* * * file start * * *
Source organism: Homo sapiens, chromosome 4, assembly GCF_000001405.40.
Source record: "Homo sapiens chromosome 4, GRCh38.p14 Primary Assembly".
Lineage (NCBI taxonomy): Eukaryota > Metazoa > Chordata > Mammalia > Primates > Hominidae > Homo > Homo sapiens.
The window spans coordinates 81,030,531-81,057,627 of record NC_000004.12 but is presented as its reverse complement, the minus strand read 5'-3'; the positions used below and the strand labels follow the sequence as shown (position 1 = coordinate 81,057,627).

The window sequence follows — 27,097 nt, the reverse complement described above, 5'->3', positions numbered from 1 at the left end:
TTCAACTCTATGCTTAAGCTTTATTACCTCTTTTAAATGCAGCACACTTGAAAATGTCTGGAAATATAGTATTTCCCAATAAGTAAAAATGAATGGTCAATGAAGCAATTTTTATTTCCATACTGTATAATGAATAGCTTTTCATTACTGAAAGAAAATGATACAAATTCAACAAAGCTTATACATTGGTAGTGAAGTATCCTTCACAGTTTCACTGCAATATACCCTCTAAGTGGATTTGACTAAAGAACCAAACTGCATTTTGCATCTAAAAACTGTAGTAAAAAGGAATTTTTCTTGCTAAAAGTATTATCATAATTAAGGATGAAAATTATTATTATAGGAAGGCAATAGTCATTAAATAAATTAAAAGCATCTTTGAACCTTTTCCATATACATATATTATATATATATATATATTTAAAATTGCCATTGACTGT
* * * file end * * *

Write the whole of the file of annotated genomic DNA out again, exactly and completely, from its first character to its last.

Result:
Source organism: Homo sapiens, chromosome 4, assembly GCF_000001405.40.
Source record: "Homo sapiens chromosome 4, GRCh38.p14 Primary Assembly".
Lineage (NCBI taxonomy): Eukaryota > Metazoa > Chordata > Mammalia > Primates > Hominidae > Homo > Homo sapiens.
The window spans coordinates 81,030,531-81,057,627 of record NC_000004.12 but is presented as its reverse complement, the minus strand read 5'-3'; the positions used below and the strand labels follow the sequence as shown (position 1 = coordinate 81,057,627).

The window sequence follows — 27,097 nt, the reverse complement described above, 5'->3', positions numbered from 1 at the left end:
TTCAACTCTATGCTTAAGCTTTATTACCTCTTTTAAATGCAGCACACTTGAAAATGTCTGGAAATATAGTATTTCCCAATAAGTAAAAATGAATGGTCAATGAAGCAATTTTTATTTCCATACTGTATAATGAATAGCTTTTCATTACTGAAAGAAAATGATACAAATTCAACAAAGCTTATACATTGGTAGTGAAGTATCCTTCACAGTTTCACTGCAATATACCCTCTAAGTGGATTTGACTAAAGAACCAAACTGCATTTTGCATCTAAAAACTGTAGTAAAAAGGAATTTTTCTTGCTAAAAGTATTATCATAATTAAGGATGAAAATTATTATTATAGGAAGGCAATAGTCATTAAATAAATTAAAAGCATCTTTGAACCTTTTCCATATACATATATTATATATATATATATATTTAAAATTGCCATTGACTGT